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Stream IoT data to S3 - the simple way


First, a short introduction to infinimesh, an Internet of Things (IoT) platform which runs completely in Kubernetes

infinimesh enables the seamless integration of the entire IoT ecosystem independently from any cloud technology or provider. infinimesh easily manages millions of devices in a compliant, secure, scalable and cost-efficient way without vendor lock-ins.

We released some plugins over the last weeks - a task we had on our roadmap for a while. Here is what we have so far:

Connect infinimesh IoT seamless into Elastic.

Redis-timeseries with Grafana for Time Series Analysis and rapid prototyping, can be used in production when configured as a Redis cluster and ready to be hosted via Redis-Cloud.

SAP Hana
All code to connect infinimesh IoT Platform to any SAP Hana instance

All code to connect infinimesh IoT Platform to any Snowflake instance.

Cloud Connect

All code to connect infinimesh IoT Platform to Public Cloud Provider AWS, GCP and Azure. This plugin enables customers to use their own cloud infrastructure and extend infinimesh to other services, like Scalytics, using their own cloud native data pipelines and integration tools.

We have chosen Docker as main technology, because it enables users to run their own plugins in their own space in their controlled environment. And, since our plugins don't consume so much resources, they fit perfectly into the free tiers of AWS EC2 - I use them here in that blog post.

The plugin repository was structured with developer friendliness in mind. All code is written in Go, and the configuration will be done on dockerfiles. Since you need to put credentials into, we highly advise to run the containers in a controlled and secure environment. 

infinimesh UI

Stream IoT data to S3

Here I like to show how easy it is to combine IoT with already installed infrastructures in public clouds. The most used task we figured is the data stream to S3; most of our customers use S3 either directly with AWS, or by implementing their own object storage using the S3 protocol, like MinIO - which is also Kubernetes native.

Of course a private installation of infinimesh or accounts on and AWS are needed, if using the cloud version of both. Here is a screenshot from the SMA device I used to write this post:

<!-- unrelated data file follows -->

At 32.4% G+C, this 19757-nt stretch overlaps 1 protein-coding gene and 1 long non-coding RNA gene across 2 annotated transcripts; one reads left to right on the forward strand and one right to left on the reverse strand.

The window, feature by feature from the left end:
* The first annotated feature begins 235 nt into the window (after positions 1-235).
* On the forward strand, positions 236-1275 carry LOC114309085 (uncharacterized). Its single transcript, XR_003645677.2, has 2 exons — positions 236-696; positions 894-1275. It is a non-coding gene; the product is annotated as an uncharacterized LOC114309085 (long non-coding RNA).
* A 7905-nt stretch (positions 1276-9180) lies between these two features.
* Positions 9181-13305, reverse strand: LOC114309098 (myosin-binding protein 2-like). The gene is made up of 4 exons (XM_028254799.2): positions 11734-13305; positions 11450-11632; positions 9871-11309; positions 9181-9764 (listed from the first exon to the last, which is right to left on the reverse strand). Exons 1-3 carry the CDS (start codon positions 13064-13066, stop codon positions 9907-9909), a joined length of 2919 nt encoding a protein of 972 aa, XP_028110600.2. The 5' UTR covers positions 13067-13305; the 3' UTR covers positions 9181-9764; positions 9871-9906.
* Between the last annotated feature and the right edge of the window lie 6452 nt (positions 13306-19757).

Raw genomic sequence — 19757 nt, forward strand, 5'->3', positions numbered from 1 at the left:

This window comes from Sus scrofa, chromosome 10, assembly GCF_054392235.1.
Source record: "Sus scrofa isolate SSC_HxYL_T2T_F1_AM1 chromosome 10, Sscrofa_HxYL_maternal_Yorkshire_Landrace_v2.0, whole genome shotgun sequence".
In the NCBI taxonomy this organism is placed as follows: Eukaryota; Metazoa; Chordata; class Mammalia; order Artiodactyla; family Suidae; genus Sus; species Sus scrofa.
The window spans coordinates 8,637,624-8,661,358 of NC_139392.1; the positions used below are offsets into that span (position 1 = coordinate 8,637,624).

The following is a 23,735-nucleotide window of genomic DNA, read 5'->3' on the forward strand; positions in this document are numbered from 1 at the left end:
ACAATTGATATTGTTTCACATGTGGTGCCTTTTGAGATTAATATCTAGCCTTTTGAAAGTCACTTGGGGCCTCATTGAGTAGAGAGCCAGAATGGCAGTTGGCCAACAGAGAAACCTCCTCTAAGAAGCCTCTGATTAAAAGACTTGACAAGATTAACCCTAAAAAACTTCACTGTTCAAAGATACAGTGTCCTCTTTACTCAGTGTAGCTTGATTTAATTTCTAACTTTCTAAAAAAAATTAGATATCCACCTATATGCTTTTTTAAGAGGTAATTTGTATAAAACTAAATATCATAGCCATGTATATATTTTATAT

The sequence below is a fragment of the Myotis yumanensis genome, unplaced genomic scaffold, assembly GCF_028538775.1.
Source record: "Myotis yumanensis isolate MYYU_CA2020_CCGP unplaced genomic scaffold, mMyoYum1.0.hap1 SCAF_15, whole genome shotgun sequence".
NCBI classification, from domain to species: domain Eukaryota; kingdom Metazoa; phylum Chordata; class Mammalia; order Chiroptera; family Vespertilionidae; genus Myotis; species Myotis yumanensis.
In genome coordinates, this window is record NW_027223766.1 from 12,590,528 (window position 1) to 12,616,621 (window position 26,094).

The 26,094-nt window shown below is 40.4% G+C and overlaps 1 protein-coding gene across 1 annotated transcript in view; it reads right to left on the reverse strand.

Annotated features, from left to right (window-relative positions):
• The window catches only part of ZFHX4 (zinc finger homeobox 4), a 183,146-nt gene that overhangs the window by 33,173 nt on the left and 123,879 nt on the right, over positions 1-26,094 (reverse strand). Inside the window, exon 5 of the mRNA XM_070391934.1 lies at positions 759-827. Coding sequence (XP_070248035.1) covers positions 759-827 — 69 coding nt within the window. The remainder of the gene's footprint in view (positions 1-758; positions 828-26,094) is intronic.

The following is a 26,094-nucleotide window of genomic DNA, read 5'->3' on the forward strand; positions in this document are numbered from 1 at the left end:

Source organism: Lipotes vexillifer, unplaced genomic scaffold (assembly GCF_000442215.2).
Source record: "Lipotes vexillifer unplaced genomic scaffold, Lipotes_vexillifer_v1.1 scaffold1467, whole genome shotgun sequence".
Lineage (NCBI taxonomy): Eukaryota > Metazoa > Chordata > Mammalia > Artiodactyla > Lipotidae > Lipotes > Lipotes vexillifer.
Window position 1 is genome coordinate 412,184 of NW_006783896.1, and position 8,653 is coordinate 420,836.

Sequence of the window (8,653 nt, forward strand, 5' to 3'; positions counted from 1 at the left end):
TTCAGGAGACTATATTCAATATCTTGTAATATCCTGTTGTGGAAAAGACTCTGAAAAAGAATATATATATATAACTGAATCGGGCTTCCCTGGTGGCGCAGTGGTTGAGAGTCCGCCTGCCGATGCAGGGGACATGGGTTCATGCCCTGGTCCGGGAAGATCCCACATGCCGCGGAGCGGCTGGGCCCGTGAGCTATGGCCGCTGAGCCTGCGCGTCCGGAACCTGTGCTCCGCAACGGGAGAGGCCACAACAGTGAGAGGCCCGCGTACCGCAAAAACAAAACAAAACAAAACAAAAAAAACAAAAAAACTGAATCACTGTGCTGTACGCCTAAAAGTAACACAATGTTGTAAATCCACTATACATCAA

1. Spin up an EC2 instance in the free tier with Linux, a t2.micro instance should fit mostly all needs
  2. Log into the VM and install docker as described in the AWS documentation: Docker basics for Amazon ECS - Amazon Elastic Container Service
  3. Install docker-compose and git:
sudo curl -L \$(uname -s)-$(uname -m)\
-o /usr/local/bin/docker-compose \
&& sudo chmod +x /usr/local/bin/docker-compose \
&& sudo yum install git -y

That’s all we need as preparation, now log-off and login again to enable the permissions we have set earlier. 

Setup and Run

  1. Clone the plugin - repo:
    git clone
  2. Edit the CloudConnect/docker-compose.yml and replace CHANGEME with your credentials
  3. Compose and start the connector (-d detaches from the console and let the containers run in background):
    docker-compose -f CloudConnect/docker-compose.yml --project-directory . up --build -d
  4. Check the container logs:
    docker logs plugins_csvwriter_1 -f
We used Go as development language, therefore the resource consumption is low:

After one minute the first CSV file should be arriving in S3. That’s all - easy and straightforward.

 Some developer internals

We have built some magic around to make the use of our plugins as easy as possible for customers and at the same time easy to adapt for developers.

First we iterate over /objects, finding all endpoints marked with [device], call the API for each device and store the data as a sliding window into a local redis store, to buffer network latency. After some seconds we send the captured data as CSV to the desired endpoints. In our tests we transported data from up to 2 Million IoT devices over this plugin, each of those devices send every 15 seconds ten key:value pairs as JSON.


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